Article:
It has taken a long time — perhaps not surprising, as his journey started with his dad fleeing the fascists in Naples to come and run a pizza factory in Scotland, and young Armando aiming for the priesthood, then abandoning a PhD thesis on 17th-century religious language to get into comedy. He started out working with Rebecca Front, Richard Herring, Lee, Marber and Coogan on radio sketch shows, followed by On the Hour, which spawned The Day Today, which begat Brass Eye and Alan Partridge, and led, indirectly, to the projects Armstrong wrote for — the political comedies The Thick of It, In the Loop, Veep and The Death of Stalin.

His journey started with his dad fleeing the Fascists in Naples to come and run a pizza factory in Scotland.

The Personal History of David Copperfield is the first time Iannucci has explored Dickens — although he experimented with period in 2017’s brutally funny The Death of Stalin, covering the clownish struggle for power that followed the dictator’s ignominious end. That these projects, as well as Veep and In the Loop, all came from the same hive mind makes Iannucci the Macavity of comedy — and it’s never clear exactly what he’s up to.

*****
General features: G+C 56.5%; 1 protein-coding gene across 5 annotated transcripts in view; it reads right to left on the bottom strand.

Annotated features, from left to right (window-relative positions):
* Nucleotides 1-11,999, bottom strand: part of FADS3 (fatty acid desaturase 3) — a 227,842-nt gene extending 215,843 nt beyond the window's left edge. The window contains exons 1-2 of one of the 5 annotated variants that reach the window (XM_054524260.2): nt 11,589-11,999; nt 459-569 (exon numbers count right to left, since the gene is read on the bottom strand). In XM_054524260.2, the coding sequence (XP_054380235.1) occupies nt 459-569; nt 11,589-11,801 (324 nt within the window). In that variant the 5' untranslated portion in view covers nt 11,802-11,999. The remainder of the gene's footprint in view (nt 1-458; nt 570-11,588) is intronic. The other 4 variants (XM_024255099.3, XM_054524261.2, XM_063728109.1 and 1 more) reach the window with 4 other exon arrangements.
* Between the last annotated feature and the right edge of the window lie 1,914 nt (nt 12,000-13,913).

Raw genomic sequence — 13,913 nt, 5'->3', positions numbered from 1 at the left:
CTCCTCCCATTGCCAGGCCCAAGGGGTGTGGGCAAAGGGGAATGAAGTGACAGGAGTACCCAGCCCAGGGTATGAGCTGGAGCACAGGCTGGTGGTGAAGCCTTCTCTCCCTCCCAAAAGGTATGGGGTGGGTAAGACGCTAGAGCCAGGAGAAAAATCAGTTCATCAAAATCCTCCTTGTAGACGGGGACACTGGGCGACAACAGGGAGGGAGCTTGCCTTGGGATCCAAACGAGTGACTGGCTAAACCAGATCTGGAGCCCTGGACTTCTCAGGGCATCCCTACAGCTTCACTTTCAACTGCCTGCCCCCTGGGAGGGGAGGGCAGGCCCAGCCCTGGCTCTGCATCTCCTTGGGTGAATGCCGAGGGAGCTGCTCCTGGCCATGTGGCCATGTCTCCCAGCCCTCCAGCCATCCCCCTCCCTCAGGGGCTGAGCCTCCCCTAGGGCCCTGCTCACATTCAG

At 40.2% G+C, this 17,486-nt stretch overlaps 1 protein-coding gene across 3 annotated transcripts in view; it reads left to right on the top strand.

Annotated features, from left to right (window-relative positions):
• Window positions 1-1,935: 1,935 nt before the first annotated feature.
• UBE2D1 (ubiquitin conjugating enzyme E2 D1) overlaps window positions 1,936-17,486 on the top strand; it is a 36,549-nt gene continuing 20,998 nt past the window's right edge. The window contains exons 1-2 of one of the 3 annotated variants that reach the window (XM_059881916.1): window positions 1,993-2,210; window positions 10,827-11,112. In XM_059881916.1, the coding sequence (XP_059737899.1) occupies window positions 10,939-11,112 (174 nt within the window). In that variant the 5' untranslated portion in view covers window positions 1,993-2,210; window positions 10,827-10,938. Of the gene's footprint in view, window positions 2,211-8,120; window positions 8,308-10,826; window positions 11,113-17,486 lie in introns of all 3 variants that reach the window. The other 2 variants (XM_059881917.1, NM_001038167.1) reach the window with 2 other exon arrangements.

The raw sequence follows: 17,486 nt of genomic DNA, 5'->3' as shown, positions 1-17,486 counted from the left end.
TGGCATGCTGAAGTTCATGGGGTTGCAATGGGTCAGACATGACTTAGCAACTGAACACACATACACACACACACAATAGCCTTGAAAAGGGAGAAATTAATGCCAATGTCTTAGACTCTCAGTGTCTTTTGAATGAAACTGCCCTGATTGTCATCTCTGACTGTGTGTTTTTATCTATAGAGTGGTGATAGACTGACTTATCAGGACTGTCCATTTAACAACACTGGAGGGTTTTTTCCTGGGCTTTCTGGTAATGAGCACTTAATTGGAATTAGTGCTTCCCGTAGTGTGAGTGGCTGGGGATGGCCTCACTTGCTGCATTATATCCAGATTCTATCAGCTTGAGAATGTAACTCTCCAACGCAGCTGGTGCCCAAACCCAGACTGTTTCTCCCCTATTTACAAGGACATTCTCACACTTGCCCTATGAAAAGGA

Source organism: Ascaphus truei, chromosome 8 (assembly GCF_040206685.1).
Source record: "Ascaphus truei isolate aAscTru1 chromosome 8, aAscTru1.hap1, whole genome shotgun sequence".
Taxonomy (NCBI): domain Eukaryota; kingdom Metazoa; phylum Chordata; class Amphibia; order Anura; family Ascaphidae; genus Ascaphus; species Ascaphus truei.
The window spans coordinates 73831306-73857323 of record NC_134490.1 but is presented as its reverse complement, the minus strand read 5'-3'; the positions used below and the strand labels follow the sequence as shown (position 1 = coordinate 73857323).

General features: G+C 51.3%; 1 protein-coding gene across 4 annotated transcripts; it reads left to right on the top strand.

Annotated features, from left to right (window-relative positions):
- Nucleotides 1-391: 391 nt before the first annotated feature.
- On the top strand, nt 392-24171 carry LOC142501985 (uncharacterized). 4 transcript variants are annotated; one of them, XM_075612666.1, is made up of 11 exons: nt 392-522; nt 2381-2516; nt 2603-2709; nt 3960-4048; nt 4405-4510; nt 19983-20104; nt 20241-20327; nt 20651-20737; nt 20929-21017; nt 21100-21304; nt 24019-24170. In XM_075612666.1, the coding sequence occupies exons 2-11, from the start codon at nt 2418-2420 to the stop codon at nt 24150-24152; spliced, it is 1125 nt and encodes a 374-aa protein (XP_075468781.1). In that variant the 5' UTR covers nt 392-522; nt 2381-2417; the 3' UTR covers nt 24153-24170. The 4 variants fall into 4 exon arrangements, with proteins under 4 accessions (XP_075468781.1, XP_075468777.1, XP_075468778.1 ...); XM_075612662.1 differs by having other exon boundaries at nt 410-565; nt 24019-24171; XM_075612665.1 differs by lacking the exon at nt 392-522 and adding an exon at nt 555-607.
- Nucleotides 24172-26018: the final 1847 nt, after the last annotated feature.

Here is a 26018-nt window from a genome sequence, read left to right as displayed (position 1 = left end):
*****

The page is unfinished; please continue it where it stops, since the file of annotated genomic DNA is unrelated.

“There’s no kind of master plan — you just have to do things you think would be funny,” he says with an “It’s obvious” shrug when we meet in the Soho attic where he’s editing Avenue 5. “Then you have to think about how you do it — with On the Hour, the more serious it sounded, the funnier it would be, especially if they’re actually talking bollocks. The Thick of It was the joy of eavesdropping on something we shouldn’t really be seeing.”